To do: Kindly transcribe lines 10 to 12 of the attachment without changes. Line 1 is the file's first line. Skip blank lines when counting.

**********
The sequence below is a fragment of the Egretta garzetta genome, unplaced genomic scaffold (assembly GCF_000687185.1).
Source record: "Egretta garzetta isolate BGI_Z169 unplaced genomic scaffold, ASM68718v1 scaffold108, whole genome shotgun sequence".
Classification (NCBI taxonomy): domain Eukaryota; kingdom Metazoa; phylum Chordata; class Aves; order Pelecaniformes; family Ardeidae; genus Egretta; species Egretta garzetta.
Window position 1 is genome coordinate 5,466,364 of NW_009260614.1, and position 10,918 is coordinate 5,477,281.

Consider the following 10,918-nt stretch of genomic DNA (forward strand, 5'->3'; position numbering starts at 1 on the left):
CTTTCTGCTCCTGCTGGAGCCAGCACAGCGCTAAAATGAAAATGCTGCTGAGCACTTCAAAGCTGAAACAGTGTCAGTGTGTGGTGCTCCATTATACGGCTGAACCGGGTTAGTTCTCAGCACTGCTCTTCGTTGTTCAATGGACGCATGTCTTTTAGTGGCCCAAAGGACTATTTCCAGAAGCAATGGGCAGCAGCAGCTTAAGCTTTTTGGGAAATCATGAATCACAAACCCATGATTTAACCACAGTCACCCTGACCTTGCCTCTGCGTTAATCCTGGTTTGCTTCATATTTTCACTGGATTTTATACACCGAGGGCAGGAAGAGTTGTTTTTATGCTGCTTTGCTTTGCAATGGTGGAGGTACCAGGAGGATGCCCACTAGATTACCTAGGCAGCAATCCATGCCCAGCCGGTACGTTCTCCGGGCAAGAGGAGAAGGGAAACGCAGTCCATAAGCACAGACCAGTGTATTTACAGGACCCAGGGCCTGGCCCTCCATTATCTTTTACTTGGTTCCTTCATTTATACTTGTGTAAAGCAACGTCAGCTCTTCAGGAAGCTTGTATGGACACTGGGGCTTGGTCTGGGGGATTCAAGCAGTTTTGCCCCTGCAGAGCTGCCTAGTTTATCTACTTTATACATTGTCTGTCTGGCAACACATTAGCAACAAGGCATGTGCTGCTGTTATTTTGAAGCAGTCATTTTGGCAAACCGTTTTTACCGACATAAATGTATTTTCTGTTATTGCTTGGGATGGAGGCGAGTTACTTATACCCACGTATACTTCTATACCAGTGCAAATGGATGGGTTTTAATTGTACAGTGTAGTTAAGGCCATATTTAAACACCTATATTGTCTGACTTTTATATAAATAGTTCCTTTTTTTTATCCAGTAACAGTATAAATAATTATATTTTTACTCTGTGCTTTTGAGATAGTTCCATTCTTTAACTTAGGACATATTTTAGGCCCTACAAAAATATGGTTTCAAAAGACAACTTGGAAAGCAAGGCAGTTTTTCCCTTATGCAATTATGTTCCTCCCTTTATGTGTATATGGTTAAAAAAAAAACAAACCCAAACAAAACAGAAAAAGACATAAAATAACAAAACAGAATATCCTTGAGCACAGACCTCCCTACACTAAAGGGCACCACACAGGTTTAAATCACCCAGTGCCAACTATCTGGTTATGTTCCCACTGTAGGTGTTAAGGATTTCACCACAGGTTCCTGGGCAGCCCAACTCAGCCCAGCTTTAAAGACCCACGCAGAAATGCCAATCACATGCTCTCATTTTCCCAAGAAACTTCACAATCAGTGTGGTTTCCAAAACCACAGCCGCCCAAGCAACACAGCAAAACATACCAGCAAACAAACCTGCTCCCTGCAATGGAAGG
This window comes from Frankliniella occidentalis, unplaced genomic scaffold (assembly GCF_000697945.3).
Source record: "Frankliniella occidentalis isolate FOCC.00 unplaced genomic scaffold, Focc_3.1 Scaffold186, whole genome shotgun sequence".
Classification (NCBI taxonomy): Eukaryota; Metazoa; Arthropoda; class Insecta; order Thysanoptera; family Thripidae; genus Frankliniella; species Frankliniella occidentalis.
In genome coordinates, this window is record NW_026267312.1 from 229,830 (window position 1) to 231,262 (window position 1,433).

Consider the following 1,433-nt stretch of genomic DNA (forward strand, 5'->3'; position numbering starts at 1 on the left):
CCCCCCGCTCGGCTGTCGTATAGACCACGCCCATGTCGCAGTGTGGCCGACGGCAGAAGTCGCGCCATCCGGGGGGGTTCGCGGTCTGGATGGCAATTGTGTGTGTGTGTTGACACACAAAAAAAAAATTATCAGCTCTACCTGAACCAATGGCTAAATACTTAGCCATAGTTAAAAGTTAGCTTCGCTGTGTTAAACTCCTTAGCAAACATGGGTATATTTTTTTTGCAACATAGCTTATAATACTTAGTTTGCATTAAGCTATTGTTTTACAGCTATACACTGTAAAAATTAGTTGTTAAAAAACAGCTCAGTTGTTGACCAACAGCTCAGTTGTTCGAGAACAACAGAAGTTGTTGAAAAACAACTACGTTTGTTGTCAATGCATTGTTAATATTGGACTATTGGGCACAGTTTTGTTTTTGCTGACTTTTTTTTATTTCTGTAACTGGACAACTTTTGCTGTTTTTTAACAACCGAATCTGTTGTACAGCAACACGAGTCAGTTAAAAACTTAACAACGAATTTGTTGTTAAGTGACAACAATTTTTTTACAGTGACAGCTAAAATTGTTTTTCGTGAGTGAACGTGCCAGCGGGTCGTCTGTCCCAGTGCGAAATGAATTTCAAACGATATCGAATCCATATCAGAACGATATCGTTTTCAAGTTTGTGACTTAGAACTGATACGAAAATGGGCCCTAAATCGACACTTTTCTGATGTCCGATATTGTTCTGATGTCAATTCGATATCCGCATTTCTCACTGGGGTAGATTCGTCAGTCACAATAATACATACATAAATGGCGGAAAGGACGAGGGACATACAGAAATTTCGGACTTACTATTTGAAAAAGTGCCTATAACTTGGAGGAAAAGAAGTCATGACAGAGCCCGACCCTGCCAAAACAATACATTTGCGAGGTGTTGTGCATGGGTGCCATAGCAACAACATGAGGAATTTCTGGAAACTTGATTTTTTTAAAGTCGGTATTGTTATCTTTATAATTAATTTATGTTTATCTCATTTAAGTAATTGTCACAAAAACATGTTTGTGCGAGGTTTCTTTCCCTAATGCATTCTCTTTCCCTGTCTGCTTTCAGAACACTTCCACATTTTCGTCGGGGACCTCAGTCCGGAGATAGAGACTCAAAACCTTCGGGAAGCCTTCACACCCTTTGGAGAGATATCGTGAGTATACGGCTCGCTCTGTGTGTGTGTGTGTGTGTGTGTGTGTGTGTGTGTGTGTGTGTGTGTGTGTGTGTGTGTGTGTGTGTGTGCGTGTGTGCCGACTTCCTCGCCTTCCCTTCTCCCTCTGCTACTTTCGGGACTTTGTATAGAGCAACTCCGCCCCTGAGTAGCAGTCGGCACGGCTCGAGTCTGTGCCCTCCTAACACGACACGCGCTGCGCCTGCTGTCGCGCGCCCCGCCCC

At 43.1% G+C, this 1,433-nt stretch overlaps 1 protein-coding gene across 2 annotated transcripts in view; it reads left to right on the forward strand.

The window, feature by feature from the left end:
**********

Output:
In genome coordinates, this window is record NW_026267312.1 from 229,830 (window position 1) to 231,262 (window position 1,433).

Consider the following 1,433-nt stretch of genomic DNA (forward strand, 5'->3'; position numbering starts at 1 on the left):
CCCCCCGCTCGGCTGTCGTATAGACCACGCCCATGTCGCAGTGTGGCCGACGGCAGAAGTCGCGCCATCCGGGGGGGTTCGCGGTCTGGATGGCAATTGTGTGTGTGTGTTGACACACAAAAAAAAAATTATCAGCTCTACCTGAACCAATGGCTAAATACTTAGCCATAGTTAAAAGTTAGCTTCGCTGTGTTAAACTCCTTAGCAAACATGGGTATATTTTTTTTGCAACATAGCTTATAATACTTAGTTTGCATTAAGCTATTGTTTTACAGCTATACACTGTAAAAATTAGTTGTTAAAAAACAGCTCAGTTGTTGACCAACAGCTCAGTTGTTCGAGAACAACAGAAGTTGTTGAAAAACAACTACGTTTGTTGTCAATGCATTGTTAATATTGGACTATTGGGCACAGTTTTGTTTTTGCTGACTTTTTTTTATTTCTGTAACTGGACAACTTTTGCTGTTTTTTAACAACCGAATCTGTTGTACAGCAACACGAGTCAGTTAAAAACTTAACAACGAATTTGTTGTTAAGTGACAACAATTTTTTTACAGTGACAGCTAAAATTGTTTTTCGTGAGTGAACGTGCCAGCGGGTCGTCTGTCCCAGTGCGAAATGAATTTCAAACGATATCGAATCCATATCAGAACGATATCGTTTTCAAGTTTGTGACTTAGAACTGATACGAAAATGGGCCCTAAATCGACACTTTTCTGATGTCCGATATTGTTCTGATGTCAATTCGATATCCGCATTTCTCACTGGGGTAGATTCGTCAGTCACAATAATACATACATAAATGGCGGAAAGGACGAGGGACATACAGAAATTTCGGACTTACTATTTGAAAAAGTGCCTATAACTTGGAGGAAAAGAAGTCATGACAGAGCCCGACCCTGCCAAAACAATACATTTGCGAGGTGTTGTGCATGGGTGCCATAGCAACAACATGAGGAATTTCTGGAAACTTGATTTTTTTAAAGTCGGTATTGTTATCTTTATAATTAATTTATGTTTATCTCATTTAAGTAATTGTCACAAAAACATGTTTGTGCGAGGTTTCTTTCCCTAATGCATTCTCTTTCCCTGTCTGCTTTCAGAACACTTCCACATTTTCGTCGGGGACCTCAGTCCGGAGATAGAGACTCAAAACCTTCGGGAAGCCTTCACACCCTTTGGAGAGATATCGTGAGTATACGGCTCGCTCTGTGTGTGTGTGTGTGTGTGTGTGTGTGTGTGTGTGTGTGTGTGTGTGTGTGTGTGTGTGTGTGTGTGTGCGTGTGTGCCGACTTCCTCGCCTTCCCTTCTCCCTCTGCTACTTTCGGGACTTTGTATAGAGCAACTCCGCCCCTGAGTAGCAGTCGGCACGGCTCGAGTCTGTGCCCTCCTAACACGACACGCGCTGCGCCTGCTGTCGCGCGCCCCGCCCC